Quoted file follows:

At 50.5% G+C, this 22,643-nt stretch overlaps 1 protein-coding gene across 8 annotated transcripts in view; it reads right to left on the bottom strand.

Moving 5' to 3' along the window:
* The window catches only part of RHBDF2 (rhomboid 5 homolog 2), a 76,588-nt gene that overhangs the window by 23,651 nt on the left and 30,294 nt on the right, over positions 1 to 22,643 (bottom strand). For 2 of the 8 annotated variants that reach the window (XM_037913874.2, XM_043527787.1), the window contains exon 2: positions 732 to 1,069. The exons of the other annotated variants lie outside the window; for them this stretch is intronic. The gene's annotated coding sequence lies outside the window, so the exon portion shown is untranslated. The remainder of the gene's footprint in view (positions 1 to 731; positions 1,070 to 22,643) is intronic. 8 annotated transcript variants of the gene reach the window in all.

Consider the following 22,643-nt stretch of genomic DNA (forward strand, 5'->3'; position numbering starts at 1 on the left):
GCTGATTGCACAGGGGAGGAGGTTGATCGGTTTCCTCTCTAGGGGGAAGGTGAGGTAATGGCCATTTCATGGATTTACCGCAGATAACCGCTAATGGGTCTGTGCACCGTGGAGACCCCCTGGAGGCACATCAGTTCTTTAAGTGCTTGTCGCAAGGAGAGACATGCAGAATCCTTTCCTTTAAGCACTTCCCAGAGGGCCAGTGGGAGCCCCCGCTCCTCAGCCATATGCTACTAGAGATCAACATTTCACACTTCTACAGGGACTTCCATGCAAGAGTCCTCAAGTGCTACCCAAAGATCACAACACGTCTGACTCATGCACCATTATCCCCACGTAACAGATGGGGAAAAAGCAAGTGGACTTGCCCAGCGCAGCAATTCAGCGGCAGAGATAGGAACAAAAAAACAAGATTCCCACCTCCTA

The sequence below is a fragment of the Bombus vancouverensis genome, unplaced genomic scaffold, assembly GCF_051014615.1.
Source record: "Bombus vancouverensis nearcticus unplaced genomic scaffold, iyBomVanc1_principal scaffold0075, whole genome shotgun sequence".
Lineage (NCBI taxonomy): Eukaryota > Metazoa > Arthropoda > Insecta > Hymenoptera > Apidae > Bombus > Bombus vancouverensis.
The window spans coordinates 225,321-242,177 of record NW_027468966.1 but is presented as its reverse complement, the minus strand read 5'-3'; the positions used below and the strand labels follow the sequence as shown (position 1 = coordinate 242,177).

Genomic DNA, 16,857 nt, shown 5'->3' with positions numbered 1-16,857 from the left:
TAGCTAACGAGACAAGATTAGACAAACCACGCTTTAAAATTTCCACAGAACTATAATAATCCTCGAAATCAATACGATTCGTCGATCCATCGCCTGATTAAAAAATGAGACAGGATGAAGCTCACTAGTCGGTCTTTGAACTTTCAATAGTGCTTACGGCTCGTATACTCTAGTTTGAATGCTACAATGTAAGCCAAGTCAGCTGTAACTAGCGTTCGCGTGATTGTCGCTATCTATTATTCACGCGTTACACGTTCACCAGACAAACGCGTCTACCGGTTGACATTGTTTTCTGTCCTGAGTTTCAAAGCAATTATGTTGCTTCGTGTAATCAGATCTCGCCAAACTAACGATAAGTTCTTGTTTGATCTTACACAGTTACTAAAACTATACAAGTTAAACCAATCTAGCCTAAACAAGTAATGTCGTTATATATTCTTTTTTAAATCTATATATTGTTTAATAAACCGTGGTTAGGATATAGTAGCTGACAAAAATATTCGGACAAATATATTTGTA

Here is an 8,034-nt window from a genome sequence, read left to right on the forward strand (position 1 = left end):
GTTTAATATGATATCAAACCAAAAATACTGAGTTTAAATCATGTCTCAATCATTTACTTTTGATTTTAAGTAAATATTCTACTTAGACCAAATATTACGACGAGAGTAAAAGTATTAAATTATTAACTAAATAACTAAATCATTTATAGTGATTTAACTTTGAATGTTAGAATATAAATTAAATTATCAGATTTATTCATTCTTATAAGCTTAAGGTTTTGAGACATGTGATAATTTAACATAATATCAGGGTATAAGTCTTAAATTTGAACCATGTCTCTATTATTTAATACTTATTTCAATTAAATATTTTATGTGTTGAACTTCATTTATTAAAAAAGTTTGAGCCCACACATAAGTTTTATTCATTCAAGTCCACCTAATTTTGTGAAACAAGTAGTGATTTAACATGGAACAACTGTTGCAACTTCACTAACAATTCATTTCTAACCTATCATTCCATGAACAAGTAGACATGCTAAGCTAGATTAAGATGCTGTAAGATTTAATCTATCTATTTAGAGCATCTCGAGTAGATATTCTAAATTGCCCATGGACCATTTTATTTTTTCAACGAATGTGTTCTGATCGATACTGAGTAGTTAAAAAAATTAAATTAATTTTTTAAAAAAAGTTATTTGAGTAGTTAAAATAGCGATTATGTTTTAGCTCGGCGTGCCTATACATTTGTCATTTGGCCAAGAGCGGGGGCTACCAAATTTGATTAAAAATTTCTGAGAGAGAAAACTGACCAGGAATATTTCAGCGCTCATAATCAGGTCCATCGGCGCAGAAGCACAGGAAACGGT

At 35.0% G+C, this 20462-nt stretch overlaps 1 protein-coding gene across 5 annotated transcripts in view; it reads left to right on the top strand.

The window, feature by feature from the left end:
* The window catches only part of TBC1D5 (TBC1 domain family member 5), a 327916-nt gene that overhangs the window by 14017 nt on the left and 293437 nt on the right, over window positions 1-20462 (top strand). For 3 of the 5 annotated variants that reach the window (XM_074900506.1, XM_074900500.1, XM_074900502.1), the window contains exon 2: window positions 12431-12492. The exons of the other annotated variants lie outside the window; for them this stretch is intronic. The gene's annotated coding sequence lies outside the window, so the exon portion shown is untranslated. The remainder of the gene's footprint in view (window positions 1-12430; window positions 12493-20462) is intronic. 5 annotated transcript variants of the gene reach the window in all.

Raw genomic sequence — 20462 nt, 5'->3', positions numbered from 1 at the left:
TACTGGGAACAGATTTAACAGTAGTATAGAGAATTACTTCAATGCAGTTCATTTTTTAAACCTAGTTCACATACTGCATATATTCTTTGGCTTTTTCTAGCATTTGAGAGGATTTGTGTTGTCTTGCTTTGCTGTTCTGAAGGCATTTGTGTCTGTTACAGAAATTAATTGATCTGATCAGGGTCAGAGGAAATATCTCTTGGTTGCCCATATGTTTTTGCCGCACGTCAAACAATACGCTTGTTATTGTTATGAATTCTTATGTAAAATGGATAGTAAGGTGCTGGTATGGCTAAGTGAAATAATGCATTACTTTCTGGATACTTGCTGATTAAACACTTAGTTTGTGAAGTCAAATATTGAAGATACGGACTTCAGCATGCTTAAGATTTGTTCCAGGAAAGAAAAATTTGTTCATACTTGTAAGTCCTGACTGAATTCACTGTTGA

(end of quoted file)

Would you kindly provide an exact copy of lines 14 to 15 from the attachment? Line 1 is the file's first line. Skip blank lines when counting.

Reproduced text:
At 35.0% G+C, this 20462-nt stretch overlaps 1 protein-coding gene across 5 annotated transcripts in view; it reads left to right on the top strand.

The window, feature by feature from the left end: